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Persecution based on faith worsens in Nigeria, others — Report

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By Luminous Jannamike, Abuja

Religious persecution has worsened in Nigeria and 13 other countries in the past two years due to a dramatic increase in the presence of jihadist groups in Africa, the latest Religious Freedom in the World 2021 report has said.

According to the report, which is a publication of the Pope’s Foundation, Aid to Church in Need, behind the violent conflicts are those who have instrumentalised religion in the search for power.

The report, released on Tuesday, highlighted the use of surveillance, based on artificial intelligence and facial recognition technologies by some state actors, to violate religious freedom.

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“Over the last two years, jihadist groups have consolidated their presence in Sub-Saharan Africa and the region has become a haven for over two dozen actively operating and increasingly cooperating groups in 14 countries, including affiliates of the Islamic State and al-Qaeda.

“The development of these affiliates has occurred within an alarmingly short timeframe, and the pattern is familiar. Attacks by local criminal gangs, spurred on by Salafi jihadist preachers, progress from the sporadic and arbitrary to the ideological and targeted.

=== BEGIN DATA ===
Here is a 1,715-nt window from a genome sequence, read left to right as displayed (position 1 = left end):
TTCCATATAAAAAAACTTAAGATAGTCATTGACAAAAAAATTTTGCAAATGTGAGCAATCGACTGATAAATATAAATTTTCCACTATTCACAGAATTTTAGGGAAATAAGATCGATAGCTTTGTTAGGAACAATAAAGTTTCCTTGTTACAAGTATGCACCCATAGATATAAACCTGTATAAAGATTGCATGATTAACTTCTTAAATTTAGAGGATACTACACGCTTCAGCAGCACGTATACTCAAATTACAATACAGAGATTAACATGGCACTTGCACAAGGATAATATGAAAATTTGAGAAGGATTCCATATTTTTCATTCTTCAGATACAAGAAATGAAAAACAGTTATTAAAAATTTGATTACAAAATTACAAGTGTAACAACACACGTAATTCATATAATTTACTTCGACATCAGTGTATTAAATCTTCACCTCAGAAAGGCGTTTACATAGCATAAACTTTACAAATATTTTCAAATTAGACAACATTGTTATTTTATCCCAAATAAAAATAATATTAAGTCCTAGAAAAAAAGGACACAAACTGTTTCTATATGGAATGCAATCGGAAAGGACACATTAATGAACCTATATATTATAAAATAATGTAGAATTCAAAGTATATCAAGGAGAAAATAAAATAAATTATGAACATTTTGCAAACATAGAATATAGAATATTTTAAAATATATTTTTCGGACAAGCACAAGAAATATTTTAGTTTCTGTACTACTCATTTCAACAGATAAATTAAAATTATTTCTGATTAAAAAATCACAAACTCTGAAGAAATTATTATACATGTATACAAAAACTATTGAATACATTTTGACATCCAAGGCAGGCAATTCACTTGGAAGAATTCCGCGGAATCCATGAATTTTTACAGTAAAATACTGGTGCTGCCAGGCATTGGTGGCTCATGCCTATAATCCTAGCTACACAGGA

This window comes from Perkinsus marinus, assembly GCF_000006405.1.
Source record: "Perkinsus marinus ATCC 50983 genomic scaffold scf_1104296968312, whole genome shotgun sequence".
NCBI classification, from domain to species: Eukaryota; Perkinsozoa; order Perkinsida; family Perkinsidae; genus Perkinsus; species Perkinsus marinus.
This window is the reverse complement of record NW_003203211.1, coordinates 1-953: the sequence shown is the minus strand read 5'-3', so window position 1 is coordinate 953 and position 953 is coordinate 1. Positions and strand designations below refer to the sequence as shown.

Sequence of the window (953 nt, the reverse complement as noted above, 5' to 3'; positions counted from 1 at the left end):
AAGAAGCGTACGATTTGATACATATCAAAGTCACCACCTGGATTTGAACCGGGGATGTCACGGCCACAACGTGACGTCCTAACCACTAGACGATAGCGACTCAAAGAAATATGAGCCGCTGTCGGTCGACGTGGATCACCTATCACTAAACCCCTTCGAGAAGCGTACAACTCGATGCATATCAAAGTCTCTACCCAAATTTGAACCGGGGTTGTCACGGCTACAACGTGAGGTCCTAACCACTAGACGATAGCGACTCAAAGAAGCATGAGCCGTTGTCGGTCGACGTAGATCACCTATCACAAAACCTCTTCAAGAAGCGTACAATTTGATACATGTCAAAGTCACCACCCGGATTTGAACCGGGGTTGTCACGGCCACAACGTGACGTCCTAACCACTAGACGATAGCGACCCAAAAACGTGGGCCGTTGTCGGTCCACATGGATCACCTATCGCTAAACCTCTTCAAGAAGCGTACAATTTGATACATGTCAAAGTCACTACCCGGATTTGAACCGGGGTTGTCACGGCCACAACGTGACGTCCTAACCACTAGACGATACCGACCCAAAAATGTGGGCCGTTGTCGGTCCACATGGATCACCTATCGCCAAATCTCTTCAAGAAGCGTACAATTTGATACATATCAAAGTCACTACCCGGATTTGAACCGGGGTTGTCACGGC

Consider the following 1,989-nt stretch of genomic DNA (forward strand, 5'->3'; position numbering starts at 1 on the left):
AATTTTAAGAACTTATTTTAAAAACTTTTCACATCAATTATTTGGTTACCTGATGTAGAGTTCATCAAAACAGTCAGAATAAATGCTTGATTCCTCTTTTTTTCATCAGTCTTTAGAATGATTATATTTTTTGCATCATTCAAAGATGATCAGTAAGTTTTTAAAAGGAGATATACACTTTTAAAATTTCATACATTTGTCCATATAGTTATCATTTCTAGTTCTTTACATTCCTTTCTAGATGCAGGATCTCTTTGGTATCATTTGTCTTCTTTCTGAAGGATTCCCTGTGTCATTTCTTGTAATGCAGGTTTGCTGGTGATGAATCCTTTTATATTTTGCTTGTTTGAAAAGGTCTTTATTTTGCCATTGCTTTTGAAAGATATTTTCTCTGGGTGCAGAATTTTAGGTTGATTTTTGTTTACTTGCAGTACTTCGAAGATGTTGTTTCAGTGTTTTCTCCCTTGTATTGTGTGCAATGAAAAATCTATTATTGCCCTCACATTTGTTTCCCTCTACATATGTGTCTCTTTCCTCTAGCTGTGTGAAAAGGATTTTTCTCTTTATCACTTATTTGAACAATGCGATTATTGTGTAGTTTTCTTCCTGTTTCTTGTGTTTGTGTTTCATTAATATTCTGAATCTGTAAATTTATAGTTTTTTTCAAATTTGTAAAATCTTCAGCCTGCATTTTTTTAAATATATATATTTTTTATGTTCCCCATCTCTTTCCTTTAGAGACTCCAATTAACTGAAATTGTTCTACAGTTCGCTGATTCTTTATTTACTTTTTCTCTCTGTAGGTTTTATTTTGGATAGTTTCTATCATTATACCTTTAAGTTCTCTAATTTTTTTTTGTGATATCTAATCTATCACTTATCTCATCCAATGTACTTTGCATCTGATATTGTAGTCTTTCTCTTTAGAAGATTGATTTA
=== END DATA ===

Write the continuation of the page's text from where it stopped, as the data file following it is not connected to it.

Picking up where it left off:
“Persecution based on faith worsened particularly in Nigeria, Mozambique, Burkina Faso, Cameroon, Chad, Mali, the Democratic Republic of Congo, and other African countries.

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“Behind the violent conflicts, whether in Syria, Yemen, Nigeria, the Central African Republic or Mozambique, to mention only a few countries, are those in the shadows who, manipulating the deepest convictions of humanity, have instrumentalised religion in the search for power,” the report said.

It also documented an increase of “sexual violence used as a weapon against religious minorities, crimes against women and girls who are abducted, raped and forced to convert.”

Findings by analysts at the Pontifical Foundation also said, though persecution, hate crimes, and religiously motivated violence have assumed a global dimension between 2018 and 2020, the international community’s response can be categorized as “too little, too late.”

Vanguard News Nigeria

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